While the auto insurance industry has started to soften a bit, we’re still seeing combined ratios exceed 100 across the board.  

Today’s market still requires a laser focus on profitability. In fact, four times as many insurance executives say they’d prioritize profitability over growth  (48%) than would prioritize growth over profitability (13%).  

By focusing primarily on new business, you may be ignoring the opportunities to use renewal to better understand risk, adjust pricing and restore profitability..

Assumption 3: “My customers are resigned to higher rates.” 

Due to the hard market over the past two years, many consumers experienced substantial rate increases: in 2024, the average annual premium for full coverage is 26% higher than in 2023. 

Those rate increases, coming at a time when the cost of living is also rising, have prompted many customers to shop around for auto insurance. Notably, the LexisNexis® Insurance Demand Meter found that in Q4 2023, U.S. auto insurance shopping posted record volumes for the last quarter of the year, with shopper growth climbing year over year from -1.2% to 4.7%. A notable 41% of insured households shopped for insurance at least once last year.

Customers have been trained to shop around, and the ease of getting quotes online means there’s little barrier to them doing so. That’s simultaneously creating heightened competition for new business and compelling you to pay closer attention to your renewal book.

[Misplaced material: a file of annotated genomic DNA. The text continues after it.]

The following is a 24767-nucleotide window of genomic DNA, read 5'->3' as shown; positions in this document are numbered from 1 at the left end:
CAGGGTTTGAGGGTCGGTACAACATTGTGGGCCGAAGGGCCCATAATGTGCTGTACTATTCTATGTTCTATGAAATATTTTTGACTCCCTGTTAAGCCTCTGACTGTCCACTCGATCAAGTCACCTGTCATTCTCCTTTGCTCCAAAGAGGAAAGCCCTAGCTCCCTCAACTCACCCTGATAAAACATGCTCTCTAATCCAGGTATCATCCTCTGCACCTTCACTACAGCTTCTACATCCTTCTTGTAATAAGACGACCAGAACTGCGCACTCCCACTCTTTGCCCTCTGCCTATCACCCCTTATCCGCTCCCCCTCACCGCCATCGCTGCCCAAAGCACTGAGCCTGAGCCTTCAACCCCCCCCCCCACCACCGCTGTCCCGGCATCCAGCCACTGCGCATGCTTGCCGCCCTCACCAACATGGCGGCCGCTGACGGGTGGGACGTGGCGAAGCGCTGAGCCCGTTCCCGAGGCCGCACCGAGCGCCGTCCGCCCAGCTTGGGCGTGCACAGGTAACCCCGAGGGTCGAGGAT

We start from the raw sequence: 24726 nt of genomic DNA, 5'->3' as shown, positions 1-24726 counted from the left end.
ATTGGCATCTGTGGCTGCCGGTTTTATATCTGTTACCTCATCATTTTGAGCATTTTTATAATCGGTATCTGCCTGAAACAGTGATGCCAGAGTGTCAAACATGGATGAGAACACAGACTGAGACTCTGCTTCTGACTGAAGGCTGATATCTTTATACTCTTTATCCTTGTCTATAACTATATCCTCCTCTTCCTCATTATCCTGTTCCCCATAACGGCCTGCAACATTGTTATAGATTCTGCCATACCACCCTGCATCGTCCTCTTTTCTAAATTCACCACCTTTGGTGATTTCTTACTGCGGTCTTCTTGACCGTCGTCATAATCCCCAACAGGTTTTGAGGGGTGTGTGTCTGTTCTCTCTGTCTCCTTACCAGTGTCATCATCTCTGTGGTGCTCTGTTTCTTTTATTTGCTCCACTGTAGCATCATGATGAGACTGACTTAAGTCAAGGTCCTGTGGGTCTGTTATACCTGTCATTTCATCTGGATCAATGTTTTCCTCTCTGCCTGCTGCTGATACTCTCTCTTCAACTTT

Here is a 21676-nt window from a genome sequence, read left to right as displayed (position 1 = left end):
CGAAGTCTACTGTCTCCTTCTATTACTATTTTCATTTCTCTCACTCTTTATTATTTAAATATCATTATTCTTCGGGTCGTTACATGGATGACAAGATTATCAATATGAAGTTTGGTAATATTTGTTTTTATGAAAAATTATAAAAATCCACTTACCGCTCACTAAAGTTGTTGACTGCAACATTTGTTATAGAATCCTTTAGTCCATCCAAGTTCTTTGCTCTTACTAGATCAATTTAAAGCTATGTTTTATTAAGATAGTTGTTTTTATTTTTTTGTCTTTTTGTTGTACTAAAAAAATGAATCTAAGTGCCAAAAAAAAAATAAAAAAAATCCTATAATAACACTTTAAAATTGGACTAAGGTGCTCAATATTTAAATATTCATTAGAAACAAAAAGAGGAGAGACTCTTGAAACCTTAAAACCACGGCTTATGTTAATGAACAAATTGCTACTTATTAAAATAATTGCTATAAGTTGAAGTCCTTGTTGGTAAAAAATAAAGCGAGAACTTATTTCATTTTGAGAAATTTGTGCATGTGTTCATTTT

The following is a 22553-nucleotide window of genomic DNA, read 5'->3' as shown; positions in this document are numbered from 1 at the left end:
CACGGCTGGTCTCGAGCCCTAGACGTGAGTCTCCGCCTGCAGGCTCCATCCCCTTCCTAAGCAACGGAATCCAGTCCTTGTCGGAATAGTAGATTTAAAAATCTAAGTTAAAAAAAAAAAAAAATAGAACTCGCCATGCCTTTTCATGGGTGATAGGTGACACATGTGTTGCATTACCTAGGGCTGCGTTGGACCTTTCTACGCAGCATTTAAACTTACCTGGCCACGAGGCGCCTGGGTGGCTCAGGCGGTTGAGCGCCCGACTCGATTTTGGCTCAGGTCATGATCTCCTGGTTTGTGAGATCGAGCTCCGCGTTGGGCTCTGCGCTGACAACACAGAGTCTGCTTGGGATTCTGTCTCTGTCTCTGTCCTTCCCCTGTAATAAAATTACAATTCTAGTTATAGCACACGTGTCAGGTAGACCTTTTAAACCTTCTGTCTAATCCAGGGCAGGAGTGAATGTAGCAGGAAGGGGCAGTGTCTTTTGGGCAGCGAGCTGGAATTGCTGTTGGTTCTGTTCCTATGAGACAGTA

Consistent underwriting means focusing on new business and renewal

Auto insurance has become so competitive that sophisticated segmentation and risk assessment is essential to competing for new business. 
But that rigorous, data-informed approach is just as applicable at auto insurance policy renewal as it is at new business. 
Practically speaking, I’m not suggesting that you re-underwrite every policy on your renewal books. But I am suggesting that you actively monitor your book of business to know which policies warrant a closer look at renewal.
Historically, auto insurance renewal monitoring would be a highly manual process. But today, LexisNexis® Active Insights allows you to automatically monitor your book of business for changes in risk, such as:
  • New drivers in the household
  • Undisclosed claims
  • Traffic violations
  • New shopping behavior 

Going back to our example of Tim and his undisclosed violation, an insurer using LexisNexis® Driving Behavior 360 at renewal will know about Tim’s speeding ticket. By closing the knowledge gap , his insurer could make more informed decisions—beginning with whether they want to retain Tim as a customer in the first place.
By closing the knowledge gap, you’re better equipped to make data-informed decisions and set accurate, competitive prices.

But more than that, you can anticipate major shifts to your policyholders’ insurance needs. So you can have proactive conversations and present them with relevant offers that meet them where they are. So that when their life changes, you’re there to make sure their insurance changes too. 

The key to making this all happen? Having a proactive, engaged renewal strategy based on a foundation of consistent, disciplined underwriting. Learn more about driving profitability at policy renewal